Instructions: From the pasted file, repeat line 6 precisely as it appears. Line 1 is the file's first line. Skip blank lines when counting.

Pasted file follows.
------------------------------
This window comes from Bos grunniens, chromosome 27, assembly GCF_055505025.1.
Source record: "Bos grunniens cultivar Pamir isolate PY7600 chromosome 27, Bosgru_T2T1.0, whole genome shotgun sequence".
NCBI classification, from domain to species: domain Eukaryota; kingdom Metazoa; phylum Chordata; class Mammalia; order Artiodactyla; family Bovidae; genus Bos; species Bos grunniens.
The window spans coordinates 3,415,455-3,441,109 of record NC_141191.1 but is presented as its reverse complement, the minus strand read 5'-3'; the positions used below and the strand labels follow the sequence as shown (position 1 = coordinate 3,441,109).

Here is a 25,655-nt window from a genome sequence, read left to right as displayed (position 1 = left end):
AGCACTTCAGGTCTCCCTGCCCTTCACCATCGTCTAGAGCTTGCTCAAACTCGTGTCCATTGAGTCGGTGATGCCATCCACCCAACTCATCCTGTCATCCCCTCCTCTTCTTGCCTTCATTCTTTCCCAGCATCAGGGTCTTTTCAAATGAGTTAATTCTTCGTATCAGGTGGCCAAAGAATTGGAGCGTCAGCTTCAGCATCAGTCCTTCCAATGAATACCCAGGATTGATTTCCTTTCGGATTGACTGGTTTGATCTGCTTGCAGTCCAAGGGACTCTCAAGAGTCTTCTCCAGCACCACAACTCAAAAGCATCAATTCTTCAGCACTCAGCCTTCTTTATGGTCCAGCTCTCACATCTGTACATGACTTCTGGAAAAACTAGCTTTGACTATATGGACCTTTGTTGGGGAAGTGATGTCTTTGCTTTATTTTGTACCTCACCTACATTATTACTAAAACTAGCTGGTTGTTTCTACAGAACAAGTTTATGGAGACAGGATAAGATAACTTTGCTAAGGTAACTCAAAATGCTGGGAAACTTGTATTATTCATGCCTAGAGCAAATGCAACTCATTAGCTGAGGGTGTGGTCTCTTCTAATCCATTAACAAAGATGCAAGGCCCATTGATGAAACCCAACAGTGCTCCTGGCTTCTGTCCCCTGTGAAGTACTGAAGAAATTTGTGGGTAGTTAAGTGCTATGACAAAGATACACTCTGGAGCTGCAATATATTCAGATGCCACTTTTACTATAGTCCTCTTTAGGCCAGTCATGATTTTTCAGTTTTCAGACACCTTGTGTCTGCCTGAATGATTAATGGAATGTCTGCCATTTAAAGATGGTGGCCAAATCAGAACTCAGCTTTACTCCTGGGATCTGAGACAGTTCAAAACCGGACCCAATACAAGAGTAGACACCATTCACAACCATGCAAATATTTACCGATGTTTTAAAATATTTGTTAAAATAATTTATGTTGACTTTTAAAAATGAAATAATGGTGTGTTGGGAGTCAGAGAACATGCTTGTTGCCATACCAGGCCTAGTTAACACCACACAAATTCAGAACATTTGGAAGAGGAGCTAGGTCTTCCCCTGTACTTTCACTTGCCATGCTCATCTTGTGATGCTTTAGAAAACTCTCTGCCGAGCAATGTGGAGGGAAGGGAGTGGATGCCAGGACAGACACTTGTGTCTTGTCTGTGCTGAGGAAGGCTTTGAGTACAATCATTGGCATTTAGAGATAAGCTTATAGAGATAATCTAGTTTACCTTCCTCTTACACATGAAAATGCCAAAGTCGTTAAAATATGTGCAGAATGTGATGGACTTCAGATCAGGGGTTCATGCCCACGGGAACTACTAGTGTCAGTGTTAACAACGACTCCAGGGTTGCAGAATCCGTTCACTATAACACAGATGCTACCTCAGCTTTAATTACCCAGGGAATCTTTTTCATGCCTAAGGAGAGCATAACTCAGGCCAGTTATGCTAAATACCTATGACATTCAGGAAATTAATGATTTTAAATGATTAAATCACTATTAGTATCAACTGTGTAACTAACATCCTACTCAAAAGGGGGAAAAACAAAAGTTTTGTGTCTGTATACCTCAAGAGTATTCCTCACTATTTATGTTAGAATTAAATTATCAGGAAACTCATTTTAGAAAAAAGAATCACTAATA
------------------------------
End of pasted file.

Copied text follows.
AGCACTTCAGGTCTCCCTGCCCTTCACCATCGTCTAGAGCTTGCTCAAACTCGTGTCCATTGAGTCGGTGATGCCATCCACCCAACTCATCCTGTCATCCCCTCCTCTTCTTGCCTTCATTCTTTCCCAGCATCAGGGTCTTTTCAAATGAGTTAATTCTTCGTATCAGGTGGCCAAAGAATTGGAGCGTCAGCTTCAGCATCAGTCCTTCCAATGAATACCCAGGATTGATTTCCTTTCGGATTGACTGGTTTGATCTGCTTGCAGTCCAAGGGACTCTCAAGAGTCTTCTCCAGCACCACAACTCAAAAGCATCAATTCTTCAGCACTCAGCCTTCTTTATGGTCCAGCTCTCACATCTGTACATGACTTCTGGAAAAACTAGCTTTGACTATATGGACCTTTGTTGGGGAAGTGATGTCTTTGCTTTATTTTGTACCTCACCTACATTATTACTAAAACTAGCTGGTTGTTTCTACAGAACAAGTTTATGGAGACAGGATAAGATAACTTTGCTAAGGTAACTCAAAATGCTGGGAAACTTGTATTATTCATGCCTAGAGCAAATGCAACTCATTAGCTGAGGGTGTGGTCTCTTCTAATCCATTAACAAAGATGCAAGGCCCATTGATGAAACCCAACAGTGCTCCTGGCTTCTGTCCCCTGTGAAGTACTGAAGAAATTTGTGGGTAGTTAAGTGCTATGACAAAGATACACTCTGGAGCTGCAATATATTCAGATGCCACTTTTACTATAGTCCTCTTTAGGCCAGTCATGATTTTTCAGTTTTCAGACACCTTGTGTCTGCCTGAATGATTAATGGAATGTCTGCCATTTAAAGATGGTGGCCAAATCAGAACTCAGCTTTACTCCTGGGATCTGAGACAGTTCAAAACCGGACCCAATACAAGAGTAGACACCATTCACAACCATGCAAATATTTACCGATGTTTTAAAATATTTGTTAAAATAATTTATGTTGACTTTTAAAAATGAAATAATGGTGTGTTGGGAGTCAGAGAACATGCTTGTTGCCATACCAGGCCTAGTTAACACCACACAAATTCAGAACATTTGGAAGAGGAGCTAGGTCTTCCCCTGTACTTTCACTTGCCATGCTCATCTTGTGATGCTTTAGAAAACTCTCTGCCGAGCAATGTGGAGGGAAGGGAGTGGATGCCAGGACAGACACTTGTGTCTTGTCTGTGCTGAGGAAGGCTTTGAGTACAATCATTGGCATTTAGAGATAAGCTTATAGAGATAATCTAGTTTACCTTCCTCTTACACATGAAAATGCCAAAGTCGTTAAAATATGTGCAGAATGTGATGGACTTCAGATCAGGGGTTCATGCCCACGGGAACTACTAGTGTCAGTGTTAACAACGACTCCAGGGTTGCAGAATCCGTTCACTATAACACAGATGCTACCTCAGCTTTAATTACCCAGGGAATCTTTTTCATGCCTAAGGAGAGCATAACTCAGGCCAGTTATGCTAAATACCTATGACATTCAGGAAATTAATGATTTTAAATGATTAAATCACTATTAGTATCAACTGTGTAACTAACATCCTACTCAAAAGGGGGAAAAACAAAAGTTTTGTGTCTGTATACCTCAAGAGTATTCCTCACTATTTATGTTAGAATTAAATTATCAGGAAACTCATTTTAGAAAAAAGAATCACTAATA